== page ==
Wednesday, March 23, 2016

Opening The Peanut

Are the people at Quinnipiac University on drugs? (Actually,the proper phrase is "using drugs," but no matter. And if it were marijuana, their performance would unlikely be impaired, anyway.) They're probably only bored.

We read on Politico

Donald Trump would lead either Ted Cruz or John Kasich in a two-way race, according to the results of a Quinnipiac University national poll released Wednesday.

Asked whom they would like to win the GOP nomination, 43 percent of the 652 Republicans surveyed said they wanted Trump to emerge as the party's choice in Cleveland, followed by 29 percent for Cruz and just 16 percent for Kasich, with 9 percent undecided.

In a head-to-head matchup between Trump and Cruz — with Kasich voters re-allocated to their second choices — the Manhattan real-estate mogul earned 46 percent support, compared with 37 percent for Cruz and 12 percent undecided. While the Texas senator drew slim advantages among tea party supporters, white, born-again evangelicals and those describing themselves as very conservative, Trump drew far greater support from voters who described themselves as somewhat conservative, moderate or liberal, as well as among men, women and those 45 years and older.

This is a classic wrong-headed hypothetical. There is not a two-way race, nor has there been, and if Donald Trump has his way, there will not be.  In a multiple candidate race Trump, as the candidate most voterseither love to love or love to hate, has reigned supreme (which I never expected).  His favorable rating (graph, below) always has been exceeded by his unfavorable rating, which would be critical in a two-candidate race.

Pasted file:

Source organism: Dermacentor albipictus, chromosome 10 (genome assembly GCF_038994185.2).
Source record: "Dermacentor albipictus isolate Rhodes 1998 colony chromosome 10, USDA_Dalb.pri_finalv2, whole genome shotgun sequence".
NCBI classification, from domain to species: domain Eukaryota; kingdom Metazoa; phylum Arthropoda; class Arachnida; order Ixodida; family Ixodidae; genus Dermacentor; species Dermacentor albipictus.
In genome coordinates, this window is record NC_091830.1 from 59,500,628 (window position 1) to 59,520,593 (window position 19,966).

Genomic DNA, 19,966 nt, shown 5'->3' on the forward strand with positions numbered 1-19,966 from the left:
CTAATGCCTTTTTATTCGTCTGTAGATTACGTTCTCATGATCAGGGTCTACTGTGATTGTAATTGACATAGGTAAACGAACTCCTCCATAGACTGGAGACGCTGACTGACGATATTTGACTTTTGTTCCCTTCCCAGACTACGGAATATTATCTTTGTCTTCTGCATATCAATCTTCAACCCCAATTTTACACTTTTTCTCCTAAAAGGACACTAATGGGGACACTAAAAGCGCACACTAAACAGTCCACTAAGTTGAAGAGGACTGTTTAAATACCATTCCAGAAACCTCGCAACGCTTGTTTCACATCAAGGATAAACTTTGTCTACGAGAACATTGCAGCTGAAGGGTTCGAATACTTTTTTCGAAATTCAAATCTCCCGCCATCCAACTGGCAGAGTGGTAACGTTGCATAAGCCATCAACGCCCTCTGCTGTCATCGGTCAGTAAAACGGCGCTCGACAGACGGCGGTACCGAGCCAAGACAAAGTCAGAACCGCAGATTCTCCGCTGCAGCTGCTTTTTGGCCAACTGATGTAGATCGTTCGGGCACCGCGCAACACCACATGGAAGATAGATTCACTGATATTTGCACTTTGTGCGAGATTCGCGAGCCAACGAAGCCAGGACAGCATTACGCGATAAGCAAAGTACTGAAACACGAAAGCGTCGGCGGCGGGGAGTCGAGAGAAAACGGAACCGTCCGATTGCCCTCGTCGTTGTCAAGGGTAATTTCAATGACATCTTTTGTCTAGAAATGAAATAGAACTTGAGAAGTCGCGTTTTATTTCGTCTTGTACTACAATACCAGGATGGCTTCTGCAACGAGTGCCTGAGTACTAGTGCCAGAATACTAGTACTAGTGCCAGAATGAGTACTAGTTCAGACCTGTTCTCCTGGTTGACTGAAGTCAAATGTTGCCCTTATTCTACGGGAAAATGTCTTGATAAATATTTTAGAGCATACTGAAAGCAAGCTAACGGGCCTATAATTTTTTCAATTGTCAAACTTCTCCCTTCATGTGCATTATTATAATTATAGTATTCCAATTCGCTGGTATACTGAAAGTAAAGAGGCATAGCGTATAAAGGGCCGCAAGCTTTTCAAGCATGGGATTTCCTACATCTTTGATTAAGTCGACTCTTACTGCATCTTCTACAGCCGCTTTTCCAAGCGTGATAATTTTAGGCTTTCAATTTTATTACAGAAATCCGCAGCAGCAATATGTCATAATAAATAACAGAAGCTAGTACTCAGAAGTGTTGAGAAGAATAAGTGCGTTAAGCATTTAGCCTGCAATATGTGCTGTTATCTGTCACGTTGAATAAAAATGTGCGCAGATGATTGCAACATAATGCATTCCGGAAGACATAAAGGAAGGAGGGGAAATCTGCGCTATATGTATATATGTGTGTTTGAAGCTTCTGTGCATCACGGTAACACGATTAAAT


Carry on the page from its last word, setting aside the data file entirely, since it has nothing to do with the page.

Quinnipiac may think a two-way between Trump and Cruz would benefit the current front- runner, but the Senator is not convinced.  He first proposed a one-on-one debate with the front-runner on January 26 and- wisely- hasn't given up.  "Why don’t you ask Donald Trump to come here and defend himself. Donald is afraid to debate," Cruz told Bill O'Reilly Tuesday night.

The betting here is that this is not simply a case of the trailing candidate,having nothing to lose, trying to bait the leader into a debate.  Cruz might question Trump about the Donald J. Trump Foundation; The Gambling Annex; the concrete used in building Trump Tower, which delighted "Fat" Tony Salerno; employment of illegal (Polish) workers in constructing said building; employment as a consultant and pilot of a marijuana and cocaine traficker; refusal to release tax returns; corporate bankruptcies; tax evasion.

In return, Trump could ridicule Cruz's wife. Oops! He already has done that, in a tweet he was forced to delete. which threatened to smear the former Heidi Nelson (apparently for an old incident possibly related to depression). He might, however, criticize her for being a managing director (though on leave) for Goldman Sachs. For all the "populism" (oh yeah, sure) of Trump's campaign:  good luck with that line of reasoning in a GOP contest.

Trump's checkered history aside, the real estate mogul is widely suspected within the Republican Party of not being a conservative, nor possibly even a loyal Republican.  However, Cruz- disturbingly and dangerously- is the real deal, a theocratic free-market obsessive who would leave no stone unturned to achieve his extreme agenda.

Running against Bill Clinton for the Democratic presidential nomination in 1992, Senator Bob Kerry of Nebraska warned of the Arkansas governor "I think he's going to get opened up like a soft peanut in November of 1992."

That never happened, in part because Clinton was an experienced and masterful politican determined to win the White House. Trump is not proven to be masterful, is thoroughly inexperienced, and presumably can return to making hundreds of millions of dollars in the private sector if he doesn't reach the White House. When the Texas senator recently accused him of having "business dealings with the mob, with the mafia," few people noticed- but in part because there were still five candidates in the race. If the competition were narrowed to two people there would be- if Trump were unable to avoid it- a debate between the two men.

Such a debate would be the ultimate in "must-see TV," pitting an untested politician against a guy who has argued in front of the United States Supreme Court and is a lifelong Republican and conservative fanatic. After a spirited exchange, we could view pieces of Donald Trump strewn out in front of the moderators.

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